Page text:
On October 21st I’ll be giving the keynote speech at the 2-day conference for the Royal Botanical Gardens in Hamilton, Ontario, titled “Make a Splash: A Natural Approach to Water Gardens“. I was asked to come up with a title and short description for my talk and this is what we have initially come up with.
Naturalistic Effects for the Residential Waterfeature:
“Using Nature as you guide in the designing, building, creating, and maintaining your backyard pond and stream.”
The 2nd day is for professionals and I will do an entire day with those folks on water also, this is tentatively titled:
Introducing Naturalistic Design Principles for the Designed/Built Waterfeature:
Too often waterfeatures are built without forethought to creating ponds, streams, waterfeatures, that mimic what exist in the Natural World. The usual effect is the dreaded necklace effect of stones surrounding the pond, or a stream that looks like the county work crew dumped gravel into the stream bed.
It doesn’t have to be this way. If you watch, follow, listen, document, study waterfeatures as they exist in the natural World. Borrowing these principles to create something as close to Natural as possible.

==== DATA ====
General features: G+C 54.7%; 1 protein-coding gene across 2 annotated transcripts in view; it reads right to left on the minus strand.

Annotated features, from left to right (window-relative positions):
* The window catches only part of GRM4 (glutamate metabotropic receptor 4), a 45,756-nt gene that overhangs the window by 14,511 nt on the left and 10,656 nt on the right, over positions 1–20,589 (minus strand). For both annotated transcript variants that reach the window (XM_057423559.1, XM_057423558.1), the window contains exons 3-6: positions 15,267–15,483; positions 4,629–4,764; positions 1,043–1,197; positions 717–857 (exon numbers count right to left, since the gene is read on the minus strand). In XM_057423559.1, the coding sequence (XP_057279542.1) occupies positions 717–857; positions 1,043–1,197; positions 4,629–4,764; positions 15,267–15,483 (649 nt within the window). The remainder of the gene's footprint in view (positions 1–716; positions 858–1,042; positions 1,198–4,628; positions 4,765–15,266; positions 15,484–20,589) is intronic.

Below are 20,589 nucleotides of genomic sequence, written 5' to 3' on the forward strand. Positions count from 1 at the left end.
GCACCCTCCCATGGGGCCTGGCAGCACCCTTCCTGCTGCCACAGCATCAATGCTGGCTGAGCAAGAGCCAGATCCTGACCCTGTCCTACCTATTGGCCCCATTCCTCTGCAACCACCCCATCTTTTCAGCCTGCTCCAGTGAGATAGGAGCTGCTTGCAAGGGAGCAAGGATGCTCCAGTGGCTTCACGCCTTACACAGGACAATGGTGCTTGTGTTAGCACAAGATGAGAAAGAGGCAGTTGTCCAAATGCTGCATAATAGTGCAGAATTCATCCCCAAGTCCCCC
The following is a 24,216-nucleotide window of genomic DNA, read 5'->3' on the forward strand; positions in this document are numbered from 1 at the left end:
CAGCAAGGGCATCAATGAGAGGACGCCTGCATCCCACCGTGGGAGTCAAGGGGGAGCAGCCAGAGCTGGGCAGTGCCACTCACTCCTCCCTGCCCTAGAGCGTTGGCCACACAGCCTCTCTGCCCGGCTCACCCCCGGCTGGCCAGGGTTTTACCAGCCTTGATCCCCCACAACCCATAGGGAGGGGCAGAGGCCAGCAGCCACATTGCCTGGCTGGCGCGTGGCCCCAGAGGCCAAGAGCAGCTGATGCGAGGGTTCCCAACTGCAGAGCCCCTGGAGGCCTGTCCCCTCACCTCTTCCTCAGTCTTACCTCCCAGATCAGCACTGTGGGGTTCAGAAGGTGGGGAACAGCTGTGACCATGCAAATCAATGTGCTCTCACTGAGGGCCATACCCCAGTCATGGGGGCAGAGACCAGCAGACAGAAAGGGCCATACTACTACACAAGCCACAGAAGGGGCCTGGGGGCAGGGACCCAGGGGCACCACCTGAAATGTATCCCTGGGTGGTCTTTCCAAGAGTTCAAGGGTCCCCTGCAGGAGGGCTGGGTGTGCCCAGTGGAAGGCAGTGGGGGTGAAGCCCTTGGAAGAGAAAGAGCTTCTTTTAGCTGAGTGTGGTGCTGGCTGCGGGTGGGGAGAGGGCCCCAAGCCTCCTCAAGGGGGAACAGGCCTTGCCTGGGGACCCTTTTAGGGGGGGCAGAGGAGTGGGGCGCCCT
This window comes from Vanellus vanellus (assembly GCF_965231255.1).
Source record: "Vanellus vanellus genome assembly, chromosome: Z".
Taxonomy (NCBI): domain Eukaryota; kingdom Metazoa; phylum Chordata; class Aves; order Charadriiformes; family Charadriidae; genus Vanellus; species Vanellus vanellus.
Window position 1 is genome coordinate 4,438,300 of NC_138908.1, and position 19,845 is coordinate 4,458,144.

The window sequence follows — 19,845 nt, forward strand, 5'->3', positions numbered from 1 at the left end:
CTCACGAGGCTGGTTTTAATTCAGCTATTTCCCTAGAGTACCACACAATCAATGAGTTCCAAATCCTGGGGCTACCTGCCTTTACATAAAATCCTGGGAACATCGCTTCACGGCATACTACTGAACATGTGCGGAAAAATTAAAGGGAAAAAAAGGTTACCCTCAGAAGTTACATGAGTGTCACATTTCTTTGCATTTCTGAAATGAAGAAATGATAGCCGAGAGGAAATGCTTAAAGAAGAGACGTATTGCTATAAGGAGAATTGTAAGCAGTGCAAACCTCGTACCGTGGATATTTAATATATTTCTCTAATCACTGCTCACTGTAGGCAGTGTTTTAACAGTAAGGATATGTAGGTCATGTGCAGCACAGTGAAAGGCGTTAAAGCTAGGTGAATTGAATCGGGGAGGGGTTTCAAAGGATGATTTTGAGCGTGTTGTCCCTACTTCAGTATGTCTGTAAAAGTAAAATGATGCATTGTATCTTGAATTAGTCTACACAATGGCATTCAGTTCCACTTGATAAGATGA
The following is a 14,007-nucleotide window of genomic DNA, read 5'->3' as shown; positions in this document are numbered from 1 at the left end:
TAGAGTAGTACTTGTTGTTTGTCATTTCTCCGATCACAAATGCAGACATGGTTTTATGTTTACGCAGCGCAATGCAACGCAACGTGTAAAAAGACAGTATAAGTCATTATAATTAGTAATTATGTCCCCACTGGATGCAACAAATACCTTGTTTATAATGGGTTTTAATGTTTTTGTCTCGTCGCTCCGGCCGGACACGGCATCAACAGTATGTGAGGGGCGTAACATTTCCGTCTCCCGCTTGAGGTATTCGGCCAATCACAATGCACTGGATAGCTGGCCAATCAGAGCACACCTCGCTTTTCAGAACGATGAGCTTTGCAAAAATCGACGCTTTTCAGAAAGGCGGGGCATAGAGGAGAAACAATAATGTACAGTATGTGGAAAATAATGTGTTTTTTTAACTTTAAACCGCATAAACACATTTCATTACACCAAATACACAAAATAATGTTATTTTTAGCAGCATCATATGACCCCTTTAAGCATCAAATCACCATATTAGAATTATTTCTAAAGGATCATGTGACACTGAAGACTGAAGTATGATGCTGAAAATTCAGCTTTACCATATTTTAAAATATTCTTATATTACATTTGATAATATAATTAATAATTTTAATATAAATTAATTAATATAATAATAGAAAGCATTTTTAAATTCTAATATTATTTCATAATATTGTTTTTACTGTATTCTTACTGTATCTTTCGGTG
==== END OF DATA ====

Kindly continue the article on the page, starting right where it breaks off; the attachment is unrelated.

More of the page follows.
The goal is to get the observer to believe; even if for a short time, that the waterfeatures was there 1st and the landscape added around it.
There will be heavy focus on waterfalls and streams, especially streams, This is where good becomes great. Where the possibility to design/build reaches a new level.
Also the design process, showing the design on paper, the surrounding landscape, the background principle, understanding the transition principle, choosing stone, putting stone together. Also we will have enough time to go explore other subjects that come up during the workshop.
That title is likely to stick with some tweaking to the background info for the day-long workshop. This is breaking news so there is nothing about this on the RBG site. I can say for certain these are the days, we have lockerd them in Oct. 21st and 22nd.
I will post more on this as we flesh this out, and nail down some specifics. The important thing for me is not just to be able to spread the word on using nature as a guide, but the designing of the entire space.
A certain company does a great job of promoting the building of waterfeatures but nothing on design, design principles, and the space that surrounds the waterfeature(s). I am trying to change their mind.
The Royal Botanical Gardens are located in Hamilton/Burlington, Ontario . . . that’s in Canada for those of you who missed 7th grade geography, or was that in High School?
- It is Canada’s largest botanical garden and one of the country’s premier cultural, education and scientific institutions.
- Of the Gardens’ 1,100 hectares (2,700 acres), about 120 hectares (297 acres) are cultivated, while the rest remains a managed natural area. The glory of the Arboretum is the Katie Osborne Lilac Garden, which boasts the world’s largest living collection of lilacs
- The Cootes Paradise Sanctuary is the Gardens’ natural treasure. Ecosystems within the 250-hectare (620-acre) marsh, at the westernmost tip of Lake Ontario
Just a few tidbits from the RBG about page.